That being said, the sixth and final season holds true to what's made LOST such an exhilarating ride all along. With perhaps the boldest move of their careers, Lindelof and Cuse have decidedly gone against the expectations of their fans, once again taking the show in a direction that no one was able to predict. Everyone, myself included, expected LOST to drop the formalities and get right into the thick of things. I expected all the big guns to be pulled out during every single episode, because I was afraid that if they didn't opt for dropping a revelatory bomb around every turn, the numerous questions left hanging in limbo at the close of season five would never be answered in time (and I'm sure I'm not alone in this regard). However, my expectations were countered with a more intriguing scenario with the sixth season's opening scene, as we see our favorite cast members once again flying aboard Oceanic Flight 815... only this time, there are some curious differences. People who were never aboard Flight 815 are now seated comfortably alongside the rest of the castaways, and the island which was once 'shared' by a murderous smoke monster and the Dharma Initiative is now resting on the ocean floor. Nope, definitely not the LOST I had anticipated at all.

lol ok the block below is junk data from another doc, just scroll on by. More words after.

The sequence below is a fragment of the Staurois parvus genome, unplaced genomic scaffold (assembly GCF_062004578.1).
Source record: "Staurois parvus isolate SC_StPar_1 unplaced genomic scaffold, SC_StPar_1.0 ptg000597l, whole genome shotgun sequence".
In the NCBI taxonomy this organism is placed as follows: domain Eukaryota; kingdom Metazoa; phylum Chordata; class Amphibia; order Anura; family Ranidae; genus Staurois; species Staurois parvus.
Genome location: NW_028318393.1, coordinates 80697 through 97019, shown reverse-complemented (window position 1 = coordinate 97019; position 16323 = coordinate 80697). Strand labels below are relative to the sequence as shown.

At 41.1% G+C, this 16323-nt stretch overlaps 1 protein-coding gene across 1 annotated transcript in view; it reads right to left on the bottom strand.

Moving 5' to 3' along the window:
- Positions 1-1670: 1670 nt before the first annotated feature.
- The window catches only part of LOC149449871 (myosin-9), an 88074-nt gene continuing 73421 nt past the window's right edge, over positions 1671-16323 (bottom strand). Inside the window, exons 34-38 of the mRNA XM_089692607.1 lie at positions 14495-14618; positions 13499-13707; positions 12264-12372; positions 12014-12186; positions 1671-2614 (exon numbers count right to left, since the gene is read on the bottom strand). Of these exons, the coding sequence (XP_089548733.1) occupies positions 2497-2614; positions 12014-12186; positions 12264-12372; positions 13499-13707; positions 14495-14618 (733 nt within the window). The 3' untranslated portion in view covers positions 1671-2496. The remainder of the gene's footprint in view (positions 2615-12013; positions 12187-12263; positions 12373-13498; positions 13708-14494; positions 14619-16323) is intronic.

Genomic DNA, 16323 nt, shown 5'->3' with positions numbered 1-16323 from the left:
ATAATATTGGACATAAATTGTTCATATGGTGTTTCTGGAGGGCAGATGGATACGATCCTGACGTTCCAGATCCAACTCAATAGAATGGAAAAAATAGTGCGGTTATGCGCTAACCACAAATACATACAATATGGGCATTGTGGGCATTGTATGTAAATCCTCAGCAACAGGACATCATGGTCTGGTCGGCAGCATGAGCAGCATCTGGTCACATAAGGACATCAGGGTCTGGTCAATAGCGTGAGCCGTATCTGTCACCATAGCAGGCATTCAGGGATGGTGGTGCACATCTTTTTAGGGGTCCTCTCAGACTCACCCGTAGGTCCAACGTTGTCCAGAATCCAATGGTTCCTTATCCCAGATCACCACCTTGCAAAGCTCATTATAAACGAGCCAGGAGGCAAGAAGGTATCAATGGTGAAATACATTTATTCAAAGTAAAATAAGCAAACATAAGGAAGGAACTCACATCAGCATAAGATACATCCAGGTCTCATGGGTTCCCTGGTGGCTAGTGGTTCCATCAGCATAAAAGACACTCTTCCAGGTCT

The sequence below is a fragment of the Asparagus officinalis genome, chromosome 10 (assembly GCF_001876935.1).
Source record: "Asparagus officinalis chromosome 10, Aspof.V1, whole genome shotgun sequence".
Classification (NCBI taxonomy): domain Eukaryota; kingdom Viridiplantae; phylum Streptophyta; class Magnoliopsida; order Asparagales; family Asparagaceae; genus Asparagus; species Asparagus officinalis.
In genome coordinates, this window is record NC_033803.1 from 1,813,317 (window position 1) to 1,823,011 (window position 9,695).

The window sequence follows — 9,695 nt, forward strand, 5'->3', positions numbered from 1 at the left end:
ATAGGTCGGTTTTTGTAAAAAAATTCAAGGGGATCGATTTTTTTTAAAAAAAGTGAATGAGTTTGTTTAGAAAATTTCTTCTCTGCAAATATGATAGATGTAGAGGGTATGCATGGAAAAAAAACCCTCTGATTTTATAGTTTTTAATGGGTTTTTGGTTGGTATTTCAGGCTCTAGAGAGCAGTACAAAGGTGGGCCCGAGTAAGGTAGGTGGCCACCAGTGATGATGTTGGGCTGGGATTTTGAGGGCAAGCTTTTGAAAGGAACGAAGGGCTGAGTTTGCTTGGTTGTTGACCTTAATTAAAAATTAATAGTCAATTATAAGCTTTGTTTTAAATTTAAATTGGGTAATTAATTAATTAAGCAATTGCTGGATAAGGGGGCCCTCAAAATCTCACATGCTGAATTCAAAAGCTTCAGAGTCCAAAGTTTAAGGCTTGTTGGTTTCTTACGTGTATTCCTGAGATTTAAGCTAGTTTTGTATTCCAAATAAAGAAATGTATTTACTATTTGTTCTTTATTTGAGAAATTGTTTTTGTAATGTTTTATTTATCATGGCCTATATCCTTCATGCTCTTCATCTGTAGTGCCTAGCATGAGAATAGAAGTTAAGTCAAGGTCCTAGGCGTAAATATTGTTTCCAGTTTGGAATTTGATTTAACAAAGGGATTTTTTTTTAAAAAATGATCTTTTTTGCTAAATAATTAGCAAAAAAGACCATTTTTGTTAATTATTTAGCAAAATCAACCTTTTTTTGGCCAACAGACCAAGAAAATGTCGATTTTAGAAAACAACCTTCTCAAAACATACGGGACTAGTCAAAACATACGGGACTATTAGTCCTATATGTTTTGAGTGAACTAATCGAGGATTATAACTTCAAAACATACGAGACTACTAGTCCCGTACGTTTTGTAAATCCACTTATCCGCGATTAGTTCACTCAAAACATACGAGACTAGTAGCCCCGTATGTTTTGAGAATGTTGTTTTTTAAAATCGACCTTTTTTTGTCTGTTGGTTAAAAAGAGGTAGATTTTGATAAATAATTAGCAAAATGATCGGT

No, instead of playing it safe, the final season of LOST once again keeps us scratching our heads from beginning to end with the slow burn technique the series is infamous for. Some fans out there thought this was a considerably sized middle finger to the masses, or perhaps at the very least an opportunity to say, "I told you they made it up as they went along!" But if you ask me, this is exactly the note that LOST needed to go out on. There are plenty of new clues to wrap your head around, such as why the sound that accompanies an oncoming flashback now has a familiar mechanical twist to it (more on this in a bit), or why the castaways seem to subconsciously remember each other on the newly realized Oceanic flight. You can certainly think of all the possibilities these clues could finally culminate into until the polar bears come home, but LOST's final season will prove to be just as unpredictable as the rest. Now, I can certainly understand why some people would want the final batch of episodes to be nothing more than an unrelenting assault of answers, but in the end, wouldn't that have made LOST just as plain and predictable as the rest of the junk on television nowadays? No, this series has been so much more than that, and considering it's consistently remained fresh season in, season out, I would expect nothing less for its final hurrah.